Ring in the new year with healthy finances


Dec. 27, 2010 at 6:27 a.m.
Updated Dec. 31, 2010 at 7:01 p.m.

Thanksgiving's turkey is but a distant memory and Christmas' gifts have found permanent homes. That lighted globe in Times Square has even dropped, ushering in 2011 with a virtual snowstorm of confetti.

Yes, the winter holidays might have come and gone, but the season isn't over just yet.

There's still time to make new resolutions, including those of the fiscal sort. Here are a few tips to help you enter 2011 on healthy financial footing.

Reduce debt.

The less money you have going toward paying off what you owe, the more you have available to prepare for retirement or get through daily life.

Give your retirement accounts a boost.

Regardless of your age, you're another year closer to retirement. Maximize your 401(k)s or, if you don't have one, open an IRA.

Look for opportunities.

Environments like today's economy always provide some positives, such as low inflation and interest rates. Go in with a plan and work toward it. If you have no target to hit, you will miss it every time.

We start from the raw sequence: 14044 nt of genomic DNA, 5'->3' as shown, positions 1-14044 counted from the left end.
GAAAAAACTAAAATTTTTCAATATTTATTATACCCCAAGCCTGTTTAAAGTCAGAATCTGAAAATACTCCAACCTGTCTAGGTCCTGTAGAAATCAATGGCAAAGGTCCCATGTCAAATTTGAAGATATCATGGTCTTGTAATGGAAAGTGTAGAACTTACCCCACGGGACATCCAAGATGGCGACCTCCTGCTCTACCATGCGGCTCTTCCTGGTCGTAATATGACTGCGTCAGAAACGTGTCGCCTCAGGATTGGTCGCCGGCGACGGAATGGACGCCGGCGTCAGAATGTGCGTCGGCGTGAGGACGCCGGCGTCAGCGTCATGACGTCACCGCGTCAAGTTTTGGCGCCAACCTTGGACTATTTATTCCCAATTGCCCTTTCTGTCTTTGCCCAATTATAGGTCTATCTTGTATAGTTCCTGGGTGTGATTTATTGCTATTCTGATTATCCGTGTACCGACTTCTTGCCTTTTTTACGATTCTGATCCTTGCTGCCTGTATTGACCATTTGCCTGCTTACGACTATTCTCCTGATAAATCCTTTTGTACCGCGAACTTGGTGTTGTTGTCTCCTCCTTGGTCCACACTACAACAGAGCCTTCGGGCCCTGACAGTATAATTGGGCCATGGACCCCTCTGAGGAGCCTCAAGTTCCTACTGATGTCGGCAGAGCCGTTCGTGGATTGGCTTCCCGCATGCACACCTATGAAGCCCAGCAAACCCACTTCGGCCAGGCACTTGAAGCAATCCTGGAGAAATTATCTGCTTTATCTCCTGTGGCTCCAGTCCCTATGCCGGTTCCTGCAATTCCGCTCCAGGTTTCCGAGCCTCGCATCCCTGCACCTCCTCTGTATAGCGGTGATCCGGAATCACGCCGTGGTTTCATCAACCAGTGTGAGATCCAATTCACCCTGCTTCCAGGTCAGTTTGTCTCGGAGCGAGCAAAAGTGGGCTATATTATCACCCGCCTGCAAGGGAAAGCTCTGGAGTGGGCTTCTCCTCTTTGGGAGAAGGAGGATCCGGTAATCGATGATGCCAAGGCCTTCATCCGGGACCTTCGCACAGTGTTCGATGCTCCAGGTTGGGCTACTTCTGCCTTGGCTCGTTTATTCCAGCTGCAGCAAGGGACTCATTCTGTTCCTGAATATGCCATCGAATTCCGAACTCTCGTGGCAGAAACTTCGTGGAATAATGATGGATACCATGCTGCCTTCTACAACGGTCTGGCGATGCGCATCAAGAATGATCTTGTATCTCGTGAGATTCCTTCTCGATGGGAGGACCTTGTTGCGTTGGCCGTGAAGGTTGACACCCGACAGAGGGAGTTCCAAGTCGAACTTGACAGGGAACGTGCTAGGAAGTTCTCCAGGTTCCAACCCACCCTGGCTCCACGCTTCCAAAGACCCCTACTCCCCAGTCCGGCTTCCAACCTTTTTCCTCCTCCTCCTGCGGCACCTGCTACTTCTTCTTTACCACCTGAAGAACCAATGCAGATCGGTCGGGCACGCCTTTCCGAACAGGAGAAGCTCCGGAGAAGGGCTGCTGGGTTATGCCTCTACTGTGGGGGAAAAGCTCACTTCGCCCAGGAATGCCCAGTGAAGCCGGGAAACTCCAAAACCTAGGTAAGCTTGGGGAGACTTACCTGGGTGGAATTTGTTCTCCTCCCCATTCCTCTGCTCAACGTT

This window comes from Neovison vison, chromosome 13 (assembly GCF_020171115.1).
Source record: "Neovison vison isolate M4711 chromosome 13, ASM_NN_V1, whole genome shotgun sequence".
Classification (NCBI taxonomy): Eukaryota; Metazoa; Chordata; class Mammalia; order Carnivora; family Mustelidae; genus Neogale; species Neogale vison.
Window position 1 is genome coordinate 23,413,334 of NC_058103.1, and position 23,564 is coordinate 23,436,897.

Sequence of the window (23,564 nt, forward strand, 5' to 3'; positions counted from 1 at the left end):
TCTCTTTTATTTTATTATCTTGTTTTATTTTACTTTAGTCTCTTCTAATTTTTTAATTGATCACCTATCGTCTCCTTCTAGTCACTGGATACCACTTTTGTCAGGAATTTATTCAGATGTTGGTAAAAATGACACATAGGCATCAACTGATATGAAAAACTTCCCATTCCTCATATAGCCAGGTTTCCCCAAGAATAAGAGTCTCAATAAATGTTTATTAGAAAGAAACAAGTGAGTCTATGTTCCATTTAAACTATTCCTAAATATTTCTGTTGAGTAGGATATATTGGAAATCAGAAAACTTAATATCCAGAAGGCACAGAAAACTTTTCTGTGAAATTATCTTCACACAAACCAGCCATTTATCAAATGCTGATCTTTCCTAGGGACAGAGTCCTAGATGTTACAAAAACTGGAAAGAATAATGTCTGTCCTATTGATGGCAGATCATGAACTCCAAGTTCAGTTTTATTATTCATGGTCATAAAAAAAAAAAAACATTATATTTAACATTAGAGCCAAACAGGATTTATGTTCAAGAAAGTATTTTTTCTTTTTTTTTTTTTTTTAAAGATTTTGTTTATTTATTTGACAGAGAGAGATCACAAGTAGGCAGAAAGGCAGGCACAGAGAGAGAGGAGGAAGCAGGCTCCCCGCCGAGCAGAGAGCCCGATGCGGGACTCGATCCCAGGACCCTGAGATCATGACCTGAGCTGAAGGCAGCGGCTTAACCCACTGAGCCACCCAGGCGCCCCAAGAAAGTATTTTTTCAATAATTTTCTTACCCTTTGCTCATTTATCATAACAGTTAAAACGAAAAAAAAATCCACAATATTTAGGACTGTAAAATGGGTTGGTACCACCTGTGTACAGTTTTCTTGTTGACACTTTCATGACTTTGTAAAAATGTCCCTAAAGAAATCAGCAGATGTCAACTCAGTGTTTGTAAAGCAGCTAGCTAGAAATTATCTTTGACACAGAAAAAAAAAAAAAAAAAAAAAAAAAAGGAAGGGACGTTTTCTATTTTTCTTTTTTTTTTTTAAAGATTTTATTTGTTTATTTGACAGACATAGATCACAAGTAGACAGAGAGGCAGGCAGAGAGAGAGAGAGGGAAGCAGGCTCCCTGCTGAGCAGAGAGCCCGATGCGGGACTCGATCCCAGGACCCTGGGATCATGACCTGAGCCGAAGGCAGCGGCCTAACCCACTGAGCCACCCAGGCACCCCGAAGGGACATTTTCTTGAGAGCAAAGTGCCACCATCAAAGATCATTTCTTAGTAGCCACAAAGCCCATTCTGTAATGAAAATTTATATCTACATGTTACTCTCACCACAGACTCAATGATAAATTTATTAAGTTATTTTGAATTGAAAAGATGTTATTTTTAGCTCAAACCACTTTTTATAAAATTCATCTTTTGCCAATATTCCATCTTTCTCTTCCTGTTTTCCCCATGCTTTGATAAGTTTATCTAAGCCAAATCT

Budget your money.

Always shop with a list and track where your money goes each month. Also evaluate your spending. Is the item you're considering purchasing a want or a need?

Don't overreact to market swings.

People tend to make knee-jerk reactions any time the market goes up or down, but it's important to think long-term. A holding might drop one year but skyrocket the next. That's why it's also good to maintain a diverse portfolio, to protect against potential loss.

Rebalance when necessary.

Evaluate your holdings to see what works and what doesn't. That ensures your portfolio will reflect your current goals, risk tolerance and family situation. Look over your holdings at least once a year, but quarterly when possible.

Cut back on costs.

Try taking trips to the public library, rather than the bookstore, using 10 percent less shampoo and conditioner and opting for generic medications and products. Small steps such as these can add up to big savings.

Sources: Robert Steed, financial adviser with Edward Jones and Consumer Credit Counseling Service of South Texas



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